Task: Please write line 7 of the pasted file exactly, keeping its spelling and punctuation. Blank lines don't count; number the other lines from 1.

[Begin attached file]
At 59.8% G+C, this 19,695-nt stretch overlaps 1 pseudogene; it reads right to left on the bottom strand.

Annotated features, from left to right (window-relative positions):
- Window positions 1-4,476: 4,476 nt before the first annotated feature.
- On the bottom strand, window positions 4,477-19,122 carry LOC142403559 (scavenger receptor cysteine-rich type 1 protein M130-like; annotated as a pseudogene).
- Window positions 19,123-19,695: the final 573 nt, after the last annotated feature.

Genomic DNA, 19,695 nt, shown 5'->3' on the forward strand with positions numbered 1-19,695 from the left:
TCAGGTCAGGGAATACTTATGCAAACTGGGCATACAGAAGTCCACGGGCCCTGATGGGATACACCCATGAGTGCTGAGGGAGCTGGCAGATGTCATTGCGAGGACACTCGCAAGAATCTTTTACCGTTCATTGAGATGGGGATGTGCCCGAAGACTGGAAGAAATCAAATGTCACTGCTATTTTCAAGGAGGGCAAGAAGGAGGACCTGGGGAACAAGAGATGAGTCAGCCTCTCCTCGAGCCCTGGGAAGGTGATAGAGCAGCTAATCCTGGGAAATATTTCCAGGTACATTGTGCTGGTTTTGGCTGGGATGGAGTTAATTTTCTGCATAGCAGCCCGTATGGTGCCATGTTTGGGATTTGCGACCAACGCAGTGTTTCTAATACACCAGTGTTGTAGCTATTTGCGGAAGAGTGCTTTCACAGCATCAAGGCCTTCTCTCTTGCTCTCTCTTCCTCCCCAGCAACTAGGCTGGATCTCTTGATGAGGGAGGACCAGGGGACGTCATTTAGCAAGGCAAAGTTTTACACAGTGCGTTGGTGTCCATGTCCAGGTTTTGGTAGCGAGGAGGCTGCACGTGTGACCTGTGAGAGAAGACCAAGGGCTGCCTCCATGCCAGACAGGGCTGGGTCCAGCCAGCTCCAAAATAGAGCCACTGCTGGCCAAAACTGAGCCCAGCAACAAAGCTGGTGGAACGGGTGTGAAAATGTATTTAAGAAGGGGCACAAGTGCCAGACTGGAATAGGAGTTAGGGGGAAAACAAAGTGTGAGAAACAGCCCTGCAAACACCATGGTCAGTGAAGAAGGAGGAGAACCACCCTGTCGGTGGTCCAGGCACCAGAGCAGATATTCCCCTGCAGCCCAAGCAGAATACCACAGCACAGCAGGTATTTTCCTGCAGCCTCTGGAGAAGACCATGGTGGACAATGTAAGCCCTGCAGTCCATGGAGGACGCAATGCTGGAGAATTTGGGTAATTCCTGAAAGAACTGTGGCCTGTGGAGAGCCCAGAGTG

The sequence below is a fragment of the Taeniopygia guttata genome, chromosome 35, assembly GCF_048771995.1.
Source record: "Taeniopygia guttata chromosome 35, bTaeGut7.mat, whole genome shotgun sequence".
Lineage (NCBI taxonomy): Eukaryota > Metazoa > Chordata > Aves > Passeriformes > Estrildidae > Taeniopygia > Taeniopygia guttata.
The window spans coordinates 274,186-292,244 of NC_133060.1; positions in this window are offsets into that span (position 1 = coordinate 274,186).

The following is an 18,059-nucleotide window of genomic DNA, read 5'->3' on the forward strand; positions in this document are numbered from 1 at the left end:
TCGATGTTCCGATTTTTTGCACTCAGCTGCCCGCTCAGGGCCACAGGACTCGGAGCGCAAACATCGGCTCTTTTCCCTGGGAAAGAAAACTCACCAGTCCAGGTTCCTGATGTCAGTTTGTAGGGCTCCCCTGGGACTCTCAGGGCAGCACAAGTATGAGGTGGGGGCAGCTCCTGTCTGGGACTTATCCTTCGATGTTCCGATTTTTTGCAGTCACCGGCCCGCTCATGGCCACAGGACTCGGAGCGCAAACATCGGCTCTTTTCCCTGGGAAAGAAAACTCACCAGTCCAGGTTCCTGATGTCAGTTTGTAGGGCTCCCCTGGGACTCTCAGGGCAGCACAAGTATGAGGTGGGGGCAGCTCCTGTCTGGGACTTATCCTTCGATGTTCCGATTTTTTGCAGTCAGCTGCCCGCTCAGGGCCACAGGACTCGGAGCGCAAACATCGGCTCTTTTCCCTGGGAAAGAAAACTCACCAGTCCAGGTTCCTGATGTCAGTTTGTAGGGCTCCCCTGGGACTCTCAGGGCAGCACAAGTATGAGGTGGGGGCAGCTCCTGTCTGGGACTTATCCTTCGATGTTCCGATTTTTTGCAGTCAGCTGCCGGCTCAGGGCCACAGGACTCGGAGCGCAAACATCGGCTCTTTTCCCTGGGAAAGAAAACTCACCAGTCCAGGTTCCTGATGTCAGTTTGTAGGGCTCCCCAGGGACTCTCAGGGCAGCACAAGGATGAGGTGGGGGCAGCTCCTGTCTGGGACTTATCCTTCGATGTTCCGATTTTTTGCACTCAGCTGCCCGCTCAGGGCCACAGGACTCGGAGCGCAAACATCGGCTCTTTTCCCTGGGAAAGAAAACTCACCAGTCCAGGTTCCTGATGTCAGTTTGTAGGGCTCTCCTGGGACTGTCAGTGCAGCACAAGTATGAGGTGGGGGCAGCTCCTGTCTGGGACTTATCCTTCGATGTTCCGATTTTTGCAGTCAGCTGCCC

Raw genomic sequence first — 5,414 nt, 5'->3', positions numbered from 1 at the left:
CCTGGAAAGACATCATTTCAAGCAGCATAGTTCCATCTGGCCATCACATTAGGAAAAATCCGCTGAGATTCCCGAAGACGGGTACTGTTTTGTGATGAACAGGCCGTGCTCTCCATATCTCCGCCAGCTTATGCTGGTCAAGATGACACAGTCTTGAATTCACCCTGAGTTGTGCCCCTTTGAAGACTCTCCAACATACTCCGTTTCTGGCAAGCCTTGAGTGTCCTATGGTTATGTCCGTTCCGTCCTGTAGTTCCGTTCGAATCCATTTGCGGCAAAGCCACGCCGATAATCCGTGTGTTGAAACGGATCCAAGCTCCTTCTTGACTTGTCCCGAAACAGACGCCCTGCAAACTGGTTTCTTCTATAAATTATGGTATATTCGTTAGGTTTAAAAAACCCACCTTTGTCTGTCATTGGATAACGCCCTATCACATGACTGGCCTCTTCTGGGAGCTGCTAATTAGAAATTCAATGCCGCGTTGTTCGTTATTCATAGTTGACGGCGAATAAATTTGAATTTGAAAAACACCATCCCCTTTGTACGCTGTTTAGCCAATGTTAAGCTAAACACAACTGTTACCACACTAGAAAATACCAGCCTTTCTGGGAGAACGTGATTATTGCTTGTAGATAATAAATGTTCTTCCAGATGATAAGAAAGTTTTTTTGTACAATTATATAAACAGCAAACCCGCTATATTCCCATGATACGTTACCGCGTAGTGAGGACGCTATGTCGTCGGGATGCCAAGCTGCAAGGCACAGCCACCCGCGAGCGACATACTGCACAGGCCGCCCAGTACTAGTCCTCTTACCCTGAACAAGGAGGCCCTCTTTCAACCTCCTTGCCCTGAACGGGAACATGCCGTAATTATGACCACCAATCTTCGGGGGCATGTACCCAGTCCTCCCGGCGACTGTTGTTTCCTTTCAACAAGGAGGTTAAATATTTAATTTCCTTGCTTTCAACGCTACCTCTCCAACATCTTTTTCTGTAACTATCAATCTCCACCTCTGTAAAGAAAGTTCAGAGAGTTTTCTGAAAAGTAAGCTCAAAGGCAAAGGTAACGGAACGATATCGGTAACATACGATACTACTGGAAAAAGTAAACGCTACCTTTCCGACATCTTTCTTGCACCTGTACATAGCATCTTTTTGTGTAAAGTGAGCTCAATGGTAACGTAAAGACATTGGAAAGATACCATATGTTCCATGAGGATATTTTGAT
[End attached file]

TCAGGTCAGGGAATACTTATGCAAACTGGGCATACAGAAGTCCACGGGCCCTGATGGGATACACCCATGAGTGCTGAGGGAGCTGGCAGATGTCATTGCGAGGACACTCGCAAGAATCTTTTACCGTTCATTGAGATGGGGATGTGCCCGAAGACTGGAAGAAATCAAATGTCACTGCTATTTTCAAGGAGGGCAAGAAGGAGGACCTGGGGAACAAGAGATGAGTCAGCCTCTCCTCGAGCCCTGGGAAGGTGATAGAGCAGCTAATCCTGGGAAATATTTCCAGGTACATTGTGCTGGTTTTGGCTGGGATGGAGTTAATTTTCTGCATAGCAGCCCGTATGGTGCCATGTTTGGGATTTGCGACCAACGCAGTGTTTCTAATACACCAGTGTTGTAGCTATTTGCGGAAGAGTGCTTTCACAGCATCAAGGCCTTCTCTCTTGCTCTCTCTTCCTCCCCAGCAACTAGGCTGGATCTCTTGATGAGGGAGGACCAGGGGACGTCATTTAGCAAGGCAAAGTTTTACACAGTGCGTTGGTGTCCATGTCCAGGTTTTGGTAGCGAGGAGGCTGCACGTGTGACCTGTGAGAGAAGACCAAGGGCTGCCTCCATGCCAGACAGGGCTGGGTCCAGCCAGCTCCAAAATAGAGCCACTGCTGGCCAAAACTGAGCCCAGCAACAAAGCTGGTGGAACGGGTGTGAAAATGTATTTAAGAAGGGGCACAAGTGCCAGACTGGAATAGGAGTTAGGGGGAAAACAAAGTGTGAGAAACAGCCCTGCAAACACCATGGTCAGTGAAGAAGGAGGAGAACCACCCTGTCGGTGGTCCAGGCACCAGAGCAGATATTCCCCTGCAGCCCAAGCAGAATACCACAGCACAGCAGGTATTTTCCTGCAGCCTCTGGAGAAGACCATGGTGGACAATGTAAGCCCTGCAGTCCATGGAGGACGCAATGCTGGAGAATTTGGGTAATTCCTGAAAGAACTGTGGCCTGTGGAGAGCCCAGAGTG